8:15 Allan Savory: restoring grasslands
8:45 Andrew Quilty: documenting disasters
9:05 Howard Brenton: theatre of politics
10:05 Playing Favourites with Richard Hulse
11:05 Derek Handley: entrepreneurial heart
11:45 Barbara Else: creating Fontania

Producer: Mark Cubey
Wellington engineer: Damon Taylor
Auckland engineer: Ian Gordon

8:15 Allan Savory
Zimbabwean environmentalist Allan Savory is the president and co-founder of the Savory Institute, which promotes large-scale restoration of the world’s grasslands through holistic management. He is a former research biologist, farmer, game ranger, soldier, politician and exile.

8:45 Andrew Quilty
New York-based photographer Andrew Quilty worked for the Australian Financial Review and AFR Magazine before joining Australia's leading photographic collective, Oculi, winning a World Press Photo Award and The Young Australian Photojournalist Award. His freelance career includes commissions from TIME, GEO and The New York Times, covering the Queensland floods, the Black Saturday bush fires, Cyclone Yasi, and Hurricane Sandy among other subjects. Andrew is visiting New Zealand for the 2013 Auckland Festival of Photography (30 May – 21 June), and will talk about photographing natural disasters.

9:05 Howard Brenton
Howard Brenton is an English playwright and screenwriter (Spooks), whose plays includes Ladder of Fools (1965), Pravda (1985), Paul (2005), 55 Days (2012), and The Arrest of Ai Weiwei (2012). Shakespeare’s Globe commissioned his 2010 play, Anne Boleyn; a new Auckland Theatre Company production directed by Colin McColl will open on 13 June at The Q Theatre (to 7 July).

10:05 Playing Favourites with Richard Hulse 
Richard Hulse has worked at Radio New Zealand since 1981, when he started as a trainee radio studio operator. He worked his way up to become a music recording specialist, and then changed career direction in 2005 to become the organisation’s webmaster. His team has just relaunched the website.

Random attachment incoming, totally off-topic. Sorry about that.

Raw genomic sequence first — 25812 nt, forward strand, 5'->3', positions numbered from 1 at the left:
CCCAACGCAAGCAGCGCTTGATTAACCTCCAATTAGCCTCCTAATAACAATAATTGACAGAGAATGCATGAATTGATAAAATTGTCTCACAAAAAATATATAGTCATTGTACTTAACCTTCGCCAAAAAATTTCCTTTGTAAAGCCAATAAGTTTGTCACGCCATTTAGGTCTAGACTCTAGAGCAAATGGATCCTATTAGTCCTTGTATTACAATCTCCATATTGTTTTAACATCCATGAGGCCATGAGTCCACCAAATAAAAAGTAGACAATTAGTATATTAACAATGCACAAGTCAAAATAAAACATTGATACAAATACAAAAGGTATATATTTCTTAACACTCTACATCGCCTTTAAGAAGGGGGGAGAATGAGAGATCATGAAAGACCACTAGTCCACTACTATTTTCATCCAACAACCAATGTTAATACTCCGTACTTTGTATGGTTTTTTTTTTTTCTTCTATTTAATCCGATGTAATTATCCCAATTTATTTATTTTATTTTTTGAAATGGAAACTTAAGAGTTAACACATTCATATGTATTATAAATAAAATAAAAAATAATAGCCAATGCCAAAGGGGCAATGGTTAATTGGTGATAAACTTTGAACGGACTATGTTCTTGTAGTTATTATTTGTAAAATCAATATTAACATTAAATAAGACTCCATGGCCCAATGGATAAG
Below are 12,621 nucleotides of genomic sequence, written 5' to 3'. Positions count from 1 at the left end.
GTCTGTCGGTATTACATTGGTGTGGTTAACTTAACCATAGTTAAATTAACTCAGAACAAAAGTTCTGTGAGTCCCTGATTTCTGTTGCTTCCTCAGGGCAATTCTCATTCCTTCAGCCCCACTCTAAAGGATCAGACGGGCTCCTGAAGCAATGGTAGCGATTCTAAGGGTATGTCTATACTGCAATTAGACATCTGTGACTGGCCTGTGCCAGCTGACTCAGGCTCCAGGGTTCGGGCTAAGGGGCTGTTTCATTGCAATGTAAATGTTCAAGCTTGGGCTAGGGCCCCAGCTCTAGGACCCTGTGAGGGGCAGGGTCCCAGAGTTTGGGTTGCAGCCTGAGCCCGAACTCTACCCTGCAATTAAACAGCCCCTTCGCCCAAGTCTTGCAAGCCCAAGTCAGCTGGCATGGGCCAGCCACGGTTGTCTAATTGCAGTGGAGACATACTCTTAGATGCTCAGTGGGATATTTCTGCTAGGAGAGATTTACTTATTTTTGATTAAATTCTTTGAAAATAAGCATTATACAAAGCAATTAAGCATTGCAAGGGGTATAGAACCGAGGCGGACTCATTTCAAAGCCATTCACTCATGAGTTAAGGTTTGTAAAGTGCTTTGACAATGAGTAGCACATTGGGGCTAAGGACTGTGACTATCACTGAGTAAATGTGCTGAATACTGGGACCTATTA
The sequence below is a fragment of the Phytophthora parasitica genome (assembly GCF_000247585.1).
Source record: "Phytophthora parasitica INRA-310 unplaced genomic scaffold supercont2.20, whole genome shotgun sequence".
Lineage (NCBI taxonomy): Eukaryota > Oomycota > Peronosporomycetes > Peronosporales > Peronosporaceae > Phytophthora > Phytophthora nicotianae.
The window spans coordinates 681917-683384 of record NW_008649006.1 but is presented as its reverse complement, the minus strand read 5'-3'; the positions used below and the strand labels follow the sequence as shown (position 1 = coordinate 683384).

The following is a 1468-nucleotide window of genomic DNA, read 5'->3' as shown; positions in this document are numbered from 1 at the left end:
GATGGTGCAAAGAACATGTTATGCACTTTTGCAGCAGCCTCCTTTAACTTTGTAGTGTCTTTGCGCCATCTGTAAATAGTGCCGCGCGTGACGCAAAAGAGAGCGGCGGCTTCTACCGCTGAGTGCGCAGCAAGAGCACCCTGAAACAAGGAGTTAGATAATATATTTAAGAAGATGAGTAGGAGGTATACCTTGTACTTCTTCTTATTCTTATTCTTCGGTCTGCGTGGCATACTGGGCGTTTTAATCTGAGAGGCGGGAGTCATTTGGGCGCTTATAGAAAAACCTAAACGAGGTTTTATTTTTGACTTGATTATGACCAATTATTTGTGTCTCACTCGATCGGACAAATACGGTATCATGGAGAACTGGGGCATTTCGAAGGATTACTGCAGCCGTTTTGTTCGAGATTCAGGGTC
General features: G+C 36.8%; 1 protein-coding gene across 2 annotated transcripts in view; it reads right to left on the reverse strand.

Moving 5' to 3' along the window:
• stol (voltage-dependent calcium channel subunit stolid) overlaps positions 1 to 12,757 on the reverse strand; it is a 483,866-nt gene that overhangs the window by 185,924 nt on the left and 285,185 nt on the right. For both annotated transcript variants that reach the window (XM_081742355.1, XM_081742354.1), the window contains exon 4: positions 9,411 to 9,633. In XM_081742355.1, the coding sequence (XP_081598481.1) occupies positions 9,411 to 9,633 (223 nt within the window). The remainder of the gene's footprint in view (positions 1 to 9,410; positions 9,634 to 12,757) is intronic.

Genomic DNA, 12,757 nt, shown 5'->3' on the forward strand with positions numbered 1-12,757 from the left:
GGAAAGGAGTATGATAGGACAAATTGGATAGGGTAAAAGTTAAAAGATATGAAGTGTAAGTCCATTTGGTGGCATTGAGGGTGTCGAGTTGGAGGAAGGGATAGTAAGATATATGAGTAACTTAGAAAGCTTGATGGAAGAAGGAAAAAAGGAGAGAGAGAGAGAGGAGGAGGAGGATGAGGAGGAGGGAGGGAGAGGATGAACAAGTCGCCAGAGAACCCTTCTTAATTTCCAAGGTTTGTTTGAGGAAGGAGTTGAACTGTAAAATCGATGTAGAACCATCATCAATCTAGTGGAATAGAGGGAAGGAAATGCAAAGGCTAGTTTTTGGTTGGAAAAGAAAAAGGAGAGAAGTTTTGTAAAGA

11:05 Derek Handley
New Zealand entrepreneur Derek Handley co-founded a number of companies including The Hyperfactory, Booktrack and Snakk Media, and chairs the New Zealand arts kickstarter Boosted. He tells his story in the new how-to book, Heart to Start (Random House, ISBN: 978-1-77553-270-5), and returns to New Zealand next week for speaking engagements and meetings,

11:45 Barbara Else
Barbara Else is the author of six adult novels, is a Member of the New Zealand Order of Merit for services to literature, and has worked as a university tutor, editor and freelance writer. The second book in her Tales of Fontania series, The Queen and the Nobody Boy (Gecko Press, ISBN: 9781877579233), is a Storylines Notable Book 2013, and a finalist in the Junior Fiction sections of the 2013 New Zealand Post Children’s Book Awards, and the 2013 LIANZA Esther Glen Medal. Barbara won the Esther Glen Medal last year for her first Fontania book, The Travelling Restaurant (Gecko Press, ISBN: 978-1-87746-777-6).

The Exercise Book Live !

Victoria University Press
This is your big chance to watch the drama of a writing workshop unfold from the safety of your comfy theater seat. One night each in June of poetry (13th), fiction (14th) and script (15th). Seats are limited so get in quick with your bookings. You've always wondered what goes on inside the IIML - now's your chance to take a sneak peek! Bring a friend and a curious mind.

Friendly fire: nuclear politics and the collapse of ANZUS, 1984-1987 by Gerald Hensley

Thursday 6 June 5:30 pm
Central City Library, Whare Wananga, Level 2
Talk and Q&A 5.30-6.15pm, followed by light refreshments and the opportunity to talk further with Gerald Hensley.

Free event. To book or for more info email

Join us as Gerald Hensley, in conversation with journalist Richard Harman, tells the inside story on what happened when the Labour government's "nuclear free" policy collided with a US foreign policy based on nuclear deterrence.

His new book, Friendly Fire:  Nuclear Politics and the Collapse of ANZUS, 19841987 (AUP) is a definitive account of a key turning point in New Zealand history involving ship visits denied, angry meetings, fraught diplomacy and free-wheeling press conferences, culminating in the unravelling of the ANZUS military alliance, established in 1951.